The Cat's Meow

Movie review by
Nell Minow, Common Sense Media
The Cat's Meow Movie Poster Image
This story about a possible murder isn't for kids.
  • PG-13
  • 2002
  • 112 minutes

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A lot or a little?

The parents' guide to what's in this movie.

Violence

Shooting.

Sex

Frequent sexual references and situations, including adultery

Language

Some strong language

Consumerism
Drinking, Drugs & Smoking

Illegal alcohol, smoking, drug reference

What parents need to know

Parents need to know that adultery is a theme of the movie and frequently discussed. A character is shot, possibly accidentally. Characters smoke, drink (illegally) and briefly use drugs. The movie has strong language and sexual situations (not explicit).

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What's the story?

Set in the 1920s, THE CAT'S MEOW centers on a scandal involving powerful newspaper mogul William Randolph Hearst (Edward Hermann). When Thomas Ince (Cary Elwes), one of Hollywood's biggest filmmakers and the creator of Western movies, dies after a visit to Hearst's yacht, the incident is officially recorded and reported in Hearst's newspapers as "natural causes." But rumors circulate. In flashbacks, we see guests arrive on the yacht, including writer Elinor Glyn (Joanna Lumley), Charlie Chaplin (Eddie Izzard), and Hearst's longtime mistress actress Marion Davies (Kirsten Dunst). The movie presents the most popular rumor about that day and the cause of Ince's death.

Is it any good?

Peter Bogdanovich's movie is a loving recreation of a classic era for the film industry, with impeccable performances by Eddie Izzard as Charlie Chaplin. Izzard has one of the most difficult challenges an actor can face -- portraying someone whose face and manner are so well documented that they will be familiar to many viewers. Izzard evokes Chaplin; he does not impersonate him. And he gives us a portrait of Chaplin that is rich, complex, and intimate. We see the genius, the charm, the discipline in some things and lack of discipline in others, the neediness, and the self-awareness.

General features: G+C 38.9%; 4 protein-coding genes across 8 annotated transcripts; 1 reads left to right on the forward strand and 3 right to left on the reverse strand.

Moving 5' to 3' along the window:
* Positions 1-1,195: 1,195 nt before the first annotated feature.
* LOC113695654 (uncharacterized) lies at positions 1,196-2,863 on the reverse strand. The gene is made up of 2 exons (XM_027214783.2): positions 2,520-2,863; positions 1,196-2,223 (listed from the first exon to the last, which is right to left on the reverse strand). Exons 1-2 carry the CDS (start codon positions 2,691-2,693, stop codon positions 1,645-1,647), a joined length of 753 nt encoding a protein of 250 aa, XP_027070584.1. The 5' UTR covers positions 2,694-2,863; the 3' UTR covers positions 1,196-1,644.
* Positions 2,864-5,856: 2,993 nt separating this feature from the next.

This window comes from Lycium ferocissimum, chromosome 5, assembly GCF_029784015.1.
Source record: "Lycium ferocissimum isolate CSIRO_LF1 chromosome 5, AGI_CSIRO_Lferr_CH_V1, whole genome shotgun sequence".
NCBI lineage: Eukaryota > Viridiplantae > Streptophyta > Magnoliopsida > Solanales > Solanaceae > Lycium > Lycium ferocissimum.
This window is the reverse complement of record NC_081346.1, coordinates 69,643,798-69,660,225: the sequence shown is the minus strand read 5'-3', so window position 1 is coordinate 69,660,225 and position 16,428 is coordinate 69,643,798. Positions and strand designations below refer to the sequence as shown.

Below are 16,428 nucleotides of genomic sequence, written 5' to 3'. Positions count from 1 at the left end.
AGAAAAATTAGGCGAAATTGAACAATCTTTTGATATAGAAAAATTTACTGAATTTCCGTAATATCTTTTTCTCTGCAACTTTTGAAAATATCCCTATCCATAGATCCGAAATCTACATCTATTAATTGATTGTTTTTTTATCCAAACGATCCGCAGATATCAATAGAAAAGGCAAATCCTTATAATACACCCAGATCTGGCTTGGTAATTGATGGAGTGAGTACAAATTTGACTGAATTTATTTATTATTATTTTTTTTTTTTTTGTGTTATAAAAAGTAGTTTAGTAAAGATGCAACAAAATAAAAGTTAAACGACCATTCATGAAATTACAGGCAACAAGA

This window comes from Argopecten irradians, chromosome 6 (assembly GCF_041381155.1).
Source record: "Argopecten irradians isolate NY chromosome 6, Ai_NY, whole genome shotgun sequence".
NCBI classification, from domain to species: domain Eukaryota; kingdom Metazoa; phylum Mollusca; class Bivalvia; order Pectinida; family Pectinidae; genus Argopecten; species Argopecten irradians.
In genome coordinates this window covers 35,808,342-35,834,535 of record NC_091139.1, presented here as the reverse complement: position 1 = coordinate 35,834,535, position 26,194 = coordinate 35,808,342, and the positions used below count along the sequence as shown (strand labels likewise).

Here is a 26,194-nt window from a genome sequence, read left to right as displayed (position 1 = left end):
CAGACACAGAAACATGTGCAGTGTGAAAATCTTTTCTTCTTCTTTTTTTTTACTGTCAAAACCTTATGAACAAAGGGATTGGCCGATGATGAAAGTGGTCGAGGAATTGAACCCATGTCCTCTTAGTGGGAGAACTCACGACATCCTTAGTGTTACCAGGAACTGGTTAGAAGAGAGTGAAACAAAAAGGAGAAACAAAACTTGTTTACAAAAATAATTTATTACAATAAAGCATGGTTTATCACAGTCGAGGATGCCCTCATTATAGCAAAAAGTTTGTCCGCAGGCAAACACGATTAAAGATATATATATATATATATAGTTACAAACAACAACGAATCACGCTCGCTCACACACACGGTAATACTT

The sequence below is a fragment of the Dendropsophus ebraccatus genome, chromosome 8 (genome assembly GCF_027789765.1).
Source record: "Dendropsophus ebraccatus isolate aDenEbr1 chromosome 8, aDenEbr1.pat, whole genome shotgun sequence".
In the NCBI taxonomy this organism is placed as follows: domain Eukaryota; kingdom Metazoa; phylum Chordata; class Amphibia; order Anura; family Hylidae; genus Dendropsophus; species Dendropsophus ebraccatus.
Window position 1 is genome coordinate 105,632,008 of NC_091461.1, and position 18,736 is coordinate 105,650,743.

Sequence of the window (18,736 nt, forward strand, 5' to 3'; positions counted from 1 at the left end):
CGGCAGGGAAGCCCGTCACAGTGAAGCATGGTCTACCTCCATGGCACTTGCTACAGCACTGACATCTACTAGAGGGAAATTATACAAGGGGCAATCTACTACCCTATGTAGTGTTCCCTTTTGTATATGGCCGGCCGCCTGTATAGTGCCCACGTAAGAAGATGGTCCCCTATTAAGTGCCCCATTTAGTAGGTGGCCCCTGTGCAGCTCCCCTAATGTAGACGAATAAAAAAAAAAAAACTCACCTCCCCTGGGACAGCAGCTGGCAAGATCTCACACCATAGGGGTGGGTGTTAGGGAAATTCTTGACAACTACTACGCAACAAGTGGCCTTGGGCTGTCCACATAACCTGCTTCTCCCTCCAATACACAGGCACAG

As sensational novelist Elinor Glyn, Joanna Lumley delivers devastating commentary with scrumptious bite, timed down to the nanosecond. Edward Hermann and Kirsten Dunst are also memorable. Bogdanovich's mistake is in thinking that everyone is naturally as fascinated with the story and the era as he is, and so he does not have to do any work to draw the audience into the story. For that reason, it all comes across as a little too precious and distant.

Talk to your kids about ...

  • Families can talk about how the 1920's differ from current times – and how they were the same. Who is most like Hearst today? Why was Davies so important to Hearst? Why was she so important to Chaplin? What was important to her?

Movie details

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